(CNN) -- After the September 11 attacks, a New York firefighter took a series of photographs capturing the destruction. Eleven years later, Superstorm Sandy damaged the photographs as they sat in the basement of his Queens home.
Partially destroyed, the photographs encapsulate two traumatic events burned in the minds of New Yorkers. The firefighter, Michael Redpath, now has his photos on display in an installation called "Residual Images" in Manhattan.
Redpath, a 15-year veteran of the city fire department, was off duty September 11, 2001, and was called in that afternoon. One of hundreds of emergency responders, he was stunned by what he found upon arriving at ground zero.
"It was like a nuclear winter. It was very quiet. Everything was covered with fine white dust. It looked like a black-and-white photograph," Redpath said.
Redpath had brought his camera, and recognizing the magnitude of the attacks, he began snapping shots of the wreckage.
"I was just trying to convey the scale, which is almost impossible to do," he said.
Having studied photography, some images jumped out at Redpath over the months he spent at ground zero. He was most struck by the efforts of police officers, firemen, iron workers and crane operators, he said.
Redpath developed some of the photos and stored the negatives in a box in the basement of his home in the Rockaways section of Queens. Redpath initially considered showing the photographs for the 10th anniversary of 9/11. But a decade later, he just wasn't ready.
Last year, when Superstorm Sandy slammed into the East Coast, Redpath's home, including the basement housing his 9/11 pictures, suffered extensive flood damage. Redpath likened it to losing family photos.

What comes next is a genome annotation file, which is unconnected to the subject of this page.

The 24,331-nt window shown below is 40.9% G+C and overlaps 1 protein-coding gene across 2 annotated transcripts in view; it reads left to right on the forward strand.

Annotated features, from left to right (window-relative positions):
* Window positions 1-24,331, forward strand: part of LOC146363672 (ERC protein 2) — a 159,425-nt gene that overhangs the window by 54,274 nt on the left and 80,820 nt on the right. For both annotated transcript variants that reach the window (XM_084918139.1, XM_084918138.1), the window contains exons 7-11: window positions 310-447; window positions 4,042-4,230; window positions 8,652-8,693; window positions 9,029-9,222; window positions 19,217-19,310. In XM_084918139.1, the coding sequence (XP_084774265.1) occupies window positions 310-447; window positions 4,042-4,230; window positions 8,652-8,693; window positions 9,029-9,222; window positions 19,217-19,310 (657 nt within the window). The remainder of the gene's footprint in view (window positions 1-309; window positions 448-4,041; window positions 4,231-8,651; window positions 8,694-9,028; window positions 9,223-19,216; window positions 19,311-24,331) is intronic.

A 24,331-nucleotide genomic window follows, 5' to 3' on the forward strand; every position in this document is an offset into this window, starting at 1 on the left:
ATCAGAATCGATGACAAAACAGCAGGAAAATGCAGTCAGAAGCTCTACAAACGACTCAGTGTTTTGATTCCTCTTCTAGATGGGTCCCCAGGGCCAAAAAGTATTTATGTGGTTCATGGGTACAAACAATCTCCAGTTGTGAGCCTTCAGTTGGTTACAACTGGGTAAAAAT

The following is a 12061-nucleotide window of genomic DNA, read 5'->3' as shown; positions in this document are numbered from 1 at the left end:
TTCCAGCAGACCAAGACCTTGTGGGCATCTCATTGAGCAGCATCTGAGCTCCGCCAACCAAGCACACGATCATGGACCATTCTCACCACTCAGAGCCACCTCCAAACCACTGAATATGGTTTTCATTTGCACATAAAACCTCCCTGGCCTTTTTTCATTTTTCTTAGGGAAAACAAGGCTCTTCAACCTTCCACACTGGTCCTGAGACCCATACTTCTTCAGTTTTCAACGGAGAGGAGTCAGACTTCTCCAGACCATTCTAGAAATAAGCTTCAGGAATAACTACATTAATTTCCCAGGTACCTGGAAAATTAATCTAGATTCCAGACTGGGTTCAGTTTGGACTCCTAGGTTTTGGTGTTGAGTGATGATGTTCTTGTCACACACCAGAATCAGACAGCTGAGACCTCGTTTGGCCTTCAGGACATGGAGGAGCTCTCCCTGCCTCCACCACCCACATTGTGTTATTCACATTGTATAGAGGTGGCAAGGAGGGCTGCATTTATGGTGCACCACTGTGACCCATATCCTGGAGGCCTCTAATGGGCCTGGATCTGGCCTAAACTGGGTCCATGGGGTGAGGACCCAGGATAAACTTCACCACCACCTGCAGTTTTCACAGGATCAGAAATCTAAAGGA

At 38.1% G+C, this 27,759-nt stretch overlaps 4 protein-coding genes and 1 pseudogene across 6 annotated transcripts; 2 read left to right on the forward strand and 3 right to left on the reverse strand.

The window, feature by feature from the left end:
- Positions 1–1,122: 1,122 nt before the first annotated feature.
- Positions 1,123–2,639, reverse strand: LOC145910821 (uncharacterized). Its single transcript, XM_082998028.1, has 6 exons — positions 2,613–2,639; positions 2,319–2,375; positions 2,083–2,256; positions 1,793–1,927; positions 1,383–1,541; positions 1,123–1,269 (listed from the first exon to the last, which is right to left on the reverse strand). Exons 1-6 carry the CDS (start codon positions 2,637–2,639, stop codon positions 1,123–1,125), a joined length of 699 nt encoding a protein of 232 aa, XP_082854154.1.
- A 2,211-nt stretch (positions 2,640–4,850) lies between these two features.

A family member later scanned the negatives and gave them to Redpath as a gift. They were altered but not ruined.
"It was almost like a whole other layer, destruction on destruction. The new images were haunting in their own respect," Redpath said
The New York Times' Niko Koppel curated the show with the OSMOS Address, an exhibition space. The show is on display at Manhattan's First Street Green through Tuesday, the anniversary of Sandy hitting New York, described the photographs as "arresting."
The outdoor exhibit is situated between two buildings and features more than 100 of Redpath's images projected onto two large screens in 15-minute increments.
One image shows piles of rubble and collapsed iron, and Sandy's murky floodwater added what appear to be superimposed black clouds. Another photo of a firefighter standing, back to the camera, before the World Trade Center rubble at ground zero has scratches and water damage that give the picture a smoky, three-dimensional feel.
On Sunday, passersby stopped to take a look, some briefly, while others sat for longer spells, mesmerized as they were reminded of the tragedies.
"It is very powerful. The juxtaposition of the two gets really interesting," said a neighborhood woman.
Said another man who walked cautiously toward the projections, "It brings up bad memories."